In the inverted reality of the dominators, the dispossession and destruction of Palestinian property are legally rationalised as necessary for safeguarding settlers’ “human rights” such as freedom of religion, while efforts to curb or dismantle illegal settlements are decried as “racial discrimination” and “ethnic cleansing” against settlers. Justice for Palestinians under occupation is denounced as an injustice to their occupiers.

Those advocating for Palestinian freedom and self-determination are the inheritors of another powerful tradition: Of anti-colonial movements resisting those who claimed to speak for universal humanity while brutally colonising 84 percent of it.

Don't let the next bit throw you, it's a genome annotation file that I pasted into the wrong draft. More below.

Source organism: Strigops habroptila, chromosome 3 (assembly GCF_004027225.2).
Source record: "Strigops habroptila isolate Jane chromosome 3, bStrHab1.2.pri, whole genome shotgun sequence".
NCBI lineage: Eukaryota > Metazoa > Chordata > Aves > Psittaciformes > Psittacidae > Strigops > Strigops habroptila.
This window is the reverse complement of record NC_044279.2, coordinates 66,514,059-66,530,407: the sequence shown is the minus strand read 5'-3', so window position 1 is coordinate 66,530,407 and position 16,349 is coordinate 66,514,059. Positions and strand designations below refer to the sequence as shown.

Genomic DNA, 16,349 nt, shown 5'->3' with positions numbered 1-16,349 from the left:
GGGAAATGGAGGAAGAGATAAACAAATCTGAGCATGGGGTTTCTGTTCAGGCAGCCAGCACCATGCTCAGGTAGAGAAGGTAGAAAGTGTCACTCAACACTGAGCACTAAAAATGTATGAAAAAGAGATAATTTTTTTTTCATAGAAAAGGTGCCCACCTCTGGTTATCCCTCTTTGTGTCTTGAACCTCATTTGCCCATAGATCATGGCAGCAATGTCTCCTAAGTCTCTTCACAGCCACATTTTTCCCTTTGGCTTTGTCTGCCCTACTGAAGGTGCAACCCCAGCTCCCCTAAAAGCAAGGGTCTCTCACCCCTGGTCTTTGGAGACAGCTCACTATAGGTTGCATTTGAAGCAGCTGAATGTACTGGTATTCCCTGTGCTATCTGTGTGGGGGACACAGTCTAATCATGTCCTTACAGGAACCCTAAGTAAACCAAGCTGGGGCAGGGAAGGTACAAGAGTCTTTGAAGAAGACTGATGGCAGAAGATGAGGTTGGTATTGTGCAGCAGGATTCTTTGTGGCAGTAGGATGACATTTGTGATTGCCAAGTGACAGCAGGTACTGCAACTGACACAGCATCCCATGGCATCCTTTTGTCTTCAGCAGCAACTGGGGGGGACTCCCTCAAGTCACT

Even when confronted by ruthless repression, demonisation, and criminalisation, people under colonial rule persisted in challenging unjust power structures and the racially-exclusionary concepts of rights, dignity, liberty, law, and humanity that upheld them.

The fruits of their efforts were enshrined in UN General Assembly resolutions recognising “the necessity of bringing to a speedy and unconditional end colonialism in all its forms”, and “the legitimacy of the struggle of peoples for … liberation from colonial domination, apartheid and foreign occupation by all available means”: A struggle for liberation that carries on to this day, through movements like BDS. 

The views expressed in this article are the author’s own and do not necessarily reflect Al Jazeera’s editorial stance.